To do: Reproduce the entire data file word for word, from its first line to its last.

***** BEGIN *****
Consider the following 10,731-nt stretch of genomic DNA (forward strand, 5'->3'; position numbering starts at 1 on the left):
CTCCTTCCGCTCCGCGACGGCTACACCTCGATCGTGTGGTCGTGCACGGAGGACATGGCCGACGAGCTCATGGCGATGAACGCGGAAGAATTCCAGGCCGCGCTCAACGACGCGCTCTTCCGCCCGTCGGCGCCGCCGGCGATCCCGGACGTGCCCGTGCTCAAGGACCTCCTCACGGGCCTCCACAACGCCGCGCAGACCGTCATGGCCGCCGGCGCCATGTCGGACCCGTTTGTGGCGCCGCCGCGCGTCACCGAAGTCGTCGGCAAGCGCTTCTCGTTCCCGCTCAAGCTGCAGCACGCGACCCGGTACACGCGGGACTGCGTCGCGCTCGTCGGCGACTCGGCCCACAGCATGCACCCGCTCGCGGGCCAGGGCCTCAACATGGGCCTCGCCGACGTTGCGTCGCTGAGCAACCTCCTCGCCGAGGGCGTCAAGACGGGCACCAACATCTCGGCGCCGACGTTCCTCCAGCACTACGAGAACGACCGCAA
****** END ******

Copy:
Consider the following 10,731-nt stretch of genomic DNA (forward strand, 5'->3'; position numbering starts at 1 on the left):
CTCCTTCCGCTCCGCGACGGCTACACCTCGATCGTGTGGTCGTGCACGGAGGACATGGCCGACGAGCTCATGGCGATGAACGCGGAAGAATTCCAGGCCGCGCTCAACGACGCGCTCTTCCGCCCGTCGGCGCCGCCGGCGATCCCGGACGTGCCCGTGCTCAAGGACCTCCTCACGGGCCTCCACAACGCCGCGCAGACCGTCATGGCCGCCGGCGCCATGTCGGACCCGTTTGTGGCGCCGCCGCGCGTCACCGAAGTCGTCGGCAAGCGCTTCTCGTTCCCGCTCAAGCTGCAGCACGCGACCCGGTACACGCGGGACTGCGTCGCGCTCGTCGGCGACTCGGCCCACAGCATGCACCCGCTCGCGGGCCAGGGCCTCAACATGGGCCTCGCCGACGTTGCGTCGCTGAGCAACCTCCTCGCCGAGGGCGTCAAGACGGGCACCAACATCTCGGCGCCGACGTTCCTCCAGCACTACGAGAACGACCGCAA